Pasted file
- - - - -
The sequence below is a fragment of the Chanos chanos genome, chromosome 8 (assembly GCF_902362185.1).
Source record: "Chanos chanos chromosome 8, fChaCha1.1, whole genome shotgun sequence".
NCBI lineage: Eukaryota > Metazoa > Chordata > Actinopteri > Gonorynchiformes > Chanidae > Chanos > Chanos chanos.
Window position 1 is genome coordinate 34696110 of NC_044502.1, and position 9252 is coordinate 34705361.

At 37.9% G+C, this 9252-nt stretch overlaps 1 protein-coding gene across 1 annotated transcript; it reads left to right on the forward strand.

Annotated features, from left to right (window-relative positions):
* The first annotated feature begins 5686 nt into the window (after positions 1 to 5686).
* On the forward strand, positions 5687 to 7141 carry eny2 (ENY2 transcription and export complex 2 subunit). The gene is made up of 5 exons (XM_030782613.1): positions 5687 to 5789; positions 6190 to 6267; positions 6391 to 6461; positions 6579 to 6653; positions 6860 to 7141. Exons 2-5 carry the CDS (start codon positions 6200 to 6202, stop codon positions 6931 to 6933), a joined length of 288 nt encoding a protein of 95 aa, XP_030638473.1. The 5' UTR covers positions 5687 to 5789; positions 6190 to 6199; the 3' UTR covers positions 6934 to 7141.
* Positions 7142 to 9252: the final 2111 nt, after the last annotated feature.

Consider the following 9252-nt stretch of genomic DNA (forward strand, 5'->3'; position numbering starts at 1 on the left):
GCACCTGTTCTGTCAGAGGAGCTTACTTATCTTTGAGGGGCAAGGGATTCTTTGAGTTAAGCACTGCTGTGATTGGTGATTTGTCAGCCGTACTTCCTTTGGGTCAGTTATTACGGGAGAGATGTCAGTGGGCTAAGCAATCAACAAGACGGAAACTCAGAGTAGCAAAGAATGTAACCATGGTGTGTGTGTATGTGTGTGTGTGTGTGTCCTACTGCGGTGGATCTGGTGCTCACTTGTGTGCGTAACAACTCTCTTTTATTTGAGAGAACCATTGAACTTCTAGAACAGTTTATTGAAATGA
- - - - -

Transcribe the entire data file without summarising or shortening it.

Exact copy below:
The sequence below is a fragment of the Chanos chanos genome, chromosome 8 (assembly GCF_902362185.1).
Source record: "Chanos chanos chromosome 8, fChaCha1.1, whole genome shotgun sequence".
NCBI lineage: Eukaryota > Metazoa > Chordata > Actinopteri > Gonorynchiformes > Chanidae > Chanos > Chanos chanos.
Window position 1 is genome coordinate 34696110 of NC_044502.1, and position 9252 is coordinate 34705361.

At 37.9% G+C, this 9252-nt stretch overlaps 1 protein-coding gene across 1 annotated transcript; it reads left to right on the forward strand.

Annotated features, from left to right (window-relative positions):
* The first annotated feature begins 5686 nt into the window (after positions 1 to 5686).
* On the forward strand, positions 5687 to 7141 carry eny2 (ENY2 transcription and export complex 2 subunit). The gene is made up of 5 exons (XM_030782613.1): positions 5687 to 5789; positions 6190 to 6267; positions 6391 to 6461; positions 6579 to 6653; positions 6860 to 7141. Exons 2-5 carry the CDS (start codon positions 6200 to 6202, stop codon positions 6931 to 6933), a joined length of 288 nt encoding a protein of 95 aa, XP_030638473.1. The 5' UTR covers positions 5687 to 5789; positions 6190 to 6199; the 3' UTR covers positions 6934 to 7141.
* Positions 7142 to 9252: the final 2111 nt, after the last annotated feature.

Consider the following 9252-nt stretch of genomic DNA (forward strand, 5'->3'; position numbering starts at 1 on the left):
GCACCTGTTCTGTCAGAGGAGCTTACTTATCTTTGAGGGGCAAGGGATTCTTTGAGTTAAGCACTGCTGTGATTGGTGATTTGTCAGCCGTACTTCCTTTGGGTCAGTTATTACGGGAGAGATGTCAGTGGGCTAAGCAATCAACAAGACGGAAACTCAGAGTAGCAAAGAATGTAACCATGGTGTGTGTGTATGTGTGTGTGTGTGTGTCCTACTGCGGTGGATCTGGTGCTCACTTGTGTGCGTAACAACTCTCTTTTATTTGAGAGAACCATTGAACTTCTAGAACAGTTTATTGAAATGA